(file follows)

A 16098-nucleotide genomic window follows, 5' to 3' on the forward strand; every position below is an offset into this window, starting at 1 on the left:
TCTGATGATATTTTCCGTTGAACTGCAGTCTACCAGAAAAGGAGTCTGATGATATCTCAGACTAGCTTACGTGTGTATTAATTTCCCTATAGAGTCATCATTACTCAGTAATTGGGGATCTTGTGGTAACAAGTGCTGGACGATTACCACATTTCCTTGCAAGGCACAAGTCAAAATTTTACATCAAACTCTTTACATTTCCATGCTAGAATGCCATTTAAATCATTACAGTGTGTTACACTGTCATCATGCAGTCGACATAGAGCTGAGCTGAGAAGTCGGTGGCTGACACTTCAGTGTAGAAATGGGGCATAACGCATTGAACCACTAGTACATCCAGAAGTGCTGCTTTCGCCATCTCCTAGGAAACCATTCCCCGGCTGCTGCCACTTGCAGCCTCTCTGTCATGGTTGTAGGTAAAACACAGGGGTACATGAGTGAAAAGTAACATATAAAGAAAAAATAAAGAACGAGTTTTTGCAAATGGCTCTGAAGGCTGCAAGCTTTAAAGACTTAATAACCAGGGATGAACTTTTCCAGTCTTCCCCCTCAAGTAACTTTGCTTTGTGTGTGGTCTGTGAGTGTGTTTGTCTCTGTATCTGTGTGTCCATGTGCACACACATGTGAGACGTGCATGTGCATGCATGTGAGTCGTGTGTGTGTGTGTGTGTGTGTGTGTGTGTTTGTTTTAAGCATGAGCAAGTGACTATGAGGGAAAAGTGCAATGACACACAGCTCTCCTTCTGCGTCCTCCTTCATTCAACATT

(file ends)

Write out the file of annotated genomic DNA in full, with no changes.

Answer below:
A 16098-nucleotide genomic window follows, 5' to 3' on the forward strand; every position below is an offset into this window, starting at 1 on the left:
TCTGATGATATTTTCCGTTGAACTGCAGTCTACCAGAAAAGGAGTCTGATGATATCTCAGACTAGCTTACGTGTGTATTAATTTCCCTATAGAGTCATCATTACTCAGTAATTGGGGATCTTGTGGTAACAAGTGCTGGACGATTACCACATTTCCTTGCAAGGCACAAGTCAAAATTTTACATCAAACTCTTTACATTTCCATGCTAGAATGCCATTTAAATCATTACAGTGTGTTACACTGTCATCATGCAGTCGACATAGAGCTGAGCTGAGAAGTCGGTGGCTGACACTTCAGTGTAGAAATGGGGCATAACGCATTGAACCACTAGTACATCCAGAAGTGCTGCTTTCGCCATCTCCTAGGAAACCATTCCCCGGCTGCTGCCACTTGCAGCCTCTCTGTCATGGTTGTAGGTAAAACACAGGGGTACATGAGTGAAAAGTAACATATAAAGAAAAAATAAAGAACGAGTTTTTGCAAATGGCTCTGAAGGCTGCAAGCTTTAAAGACTTAATAACCAGGGATGAACTTTTCCAGTCTTCCCCCTCAAGTAACTTTGCTTTGTGTGTGGTCTGTGAGTGTGTTTGTCTCTGTATCTGTGTGTCCATGTGCACACACATGTGAGACGTGCATGTGCATGCATGTGAGTCGTGTGTGTGTGTGTGTGTGTGTGTGTGTGTTTGTTTTAAGCATGAGCAAGTGACTATGAGGGAAAAGTGCAATGACACACAGCTCTCCTTCTGCGTCCTCCTTCATTCAACATT